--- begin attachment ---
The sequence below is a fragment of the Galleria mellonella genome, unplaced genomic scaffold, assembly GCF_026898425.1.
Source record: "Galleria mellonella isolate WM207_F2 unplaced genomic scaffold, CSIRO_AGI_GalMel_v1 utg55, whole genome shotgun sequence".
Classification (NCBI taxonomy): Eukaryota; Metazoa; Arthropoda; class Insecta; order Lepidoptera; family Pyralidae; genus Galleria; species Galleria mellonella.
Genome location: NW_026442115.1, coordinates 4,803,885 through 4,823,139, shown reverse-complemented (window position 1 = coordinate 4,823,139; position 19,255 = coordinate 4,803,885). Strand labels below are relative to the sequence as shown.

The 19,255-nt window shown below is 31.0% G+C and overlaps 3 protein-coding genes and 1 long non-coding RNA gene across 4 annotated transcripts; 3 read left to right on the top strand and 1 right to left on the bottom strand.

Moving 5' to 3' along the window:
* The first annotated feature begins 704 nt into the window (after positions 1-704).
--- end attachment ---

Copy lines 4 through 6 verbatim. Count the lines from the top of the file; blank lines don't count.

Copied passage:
Genome location: NW_026442115.1, coordinates 4,803,885 through 4,823,139, shown reverse-complemented (window position 1 = coordinate 4,823,139; position 19,255 = coordinate 4,803,885). Strand labels below are relative to the sequence as shown.

The 19,255-nt window shown below is 31.0% G+C and overlaps 3 protein-coding genes and 1 long non-coding RNA gene across 4 annotated transcripts; 3 read left to right on the top strand and 1 right to left on the bottom strand.

Moving 5' to 3' along the window: